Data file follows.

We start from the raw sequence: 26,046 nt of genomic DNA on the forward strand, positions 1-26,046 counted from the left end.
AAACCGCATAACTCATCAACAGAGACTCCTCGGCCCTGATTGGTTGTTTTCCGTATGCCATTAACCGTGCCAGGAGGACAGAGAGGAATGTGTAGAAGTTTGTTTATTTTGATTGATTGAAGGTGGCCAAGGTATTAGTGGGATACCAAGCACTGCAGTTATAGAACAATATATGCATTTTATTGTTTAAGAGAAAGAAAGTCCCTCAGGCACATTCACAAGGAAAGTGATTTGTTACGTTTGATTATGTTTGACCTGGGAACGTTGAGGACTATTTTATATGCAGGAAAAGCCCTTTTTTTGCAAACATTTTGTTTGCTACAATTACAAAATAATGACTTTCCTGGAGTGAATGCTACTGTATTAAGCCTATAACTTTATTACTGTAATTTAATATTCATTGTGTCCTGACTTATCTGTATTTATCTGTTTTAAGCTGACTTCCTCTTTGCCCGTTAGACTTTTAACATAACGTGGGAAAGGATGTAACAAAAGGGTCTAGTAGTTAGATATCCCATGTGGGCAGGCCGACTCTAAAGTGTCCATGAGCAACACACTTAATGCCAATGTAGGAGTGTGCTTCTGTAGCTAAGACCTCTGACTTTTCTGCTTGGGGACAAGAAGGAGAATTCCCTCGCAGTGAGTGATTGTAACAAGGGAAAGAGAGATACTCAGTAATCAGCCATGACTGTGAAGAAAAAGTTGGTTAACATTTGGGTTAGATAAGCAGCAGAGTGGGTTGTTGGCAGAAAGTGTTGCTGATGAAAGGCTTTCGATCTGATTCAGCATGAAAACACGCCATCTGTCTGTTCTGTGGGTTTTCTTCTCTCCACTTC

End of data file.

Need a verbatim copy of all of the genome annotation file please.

We start from the raw sequence: 26,046 nt of genomic DNA on the forward strand, positions 1-26,046 counted from the left end.
AAACCGCATAACTCATCAACAGAGACTCCTCGGCCCTGATTGGTTGTTTTCCGTATGCCATTAACCGTGCCAGGAGGACAGAGAGGAATGTGTAGAAGTTTGTTTATTTTGATTGATTGAAGGTGGCCAAGGTATTAGTGGGATACCAAGCACTGCAGTTATAGAACAATATATGCATTTTATTGTTTAAGAGAAAGAAAGTCCCTCAGGCACATTCACAAGGAAAGTGATTTGTTACGTTTGATTATGTTTGACCTGGGAACGTTGAGGACTATTTTATATGCAGGAAAAGCCCTTTTTTTGCAAACATTTTGTTTGCTACAATTACAAAATAATGACTTTCCTGGAGTGAATGCTACTGTATTAAGCCTATAACTTTATTACTGTAATTTAATATTCATTGTGTCCTGACTTATCTGTATTTATCTGTTTTAAGCTGACTTCCTCTTTGCCCGTTAGACTTTTAACATAACGTGGGAAAGGATGTAACAAAAGGGTCTAGTAGTTAGATATCCCATGTGGGCAGGCCGACTCTAAAGTGTCCATGAGCAACACACTTAATGCCAATGTAGGAGTGTGCTTCTGTAGCTAAGACCTCTGACTTTTCTGCTTGGGGACAAGAAGGAGAATTCCCTCGCAGTGAGTGATTGTAACAAGGGAAAGAGAGATACTCAGTAATCAGCCATGACTGTGAAGAAAAAGTTGGTTAACATTTGGGTTAGATAAGCAGCAGAGTGGGTTGTTGGCAGAAAGTGTTGCTGATGAAAGGCTTTCGATCTGATTCAGCATGAAAACACGCCATCTGTCTGTTCTGTGGGTTTTCTTCTCTCCACTTC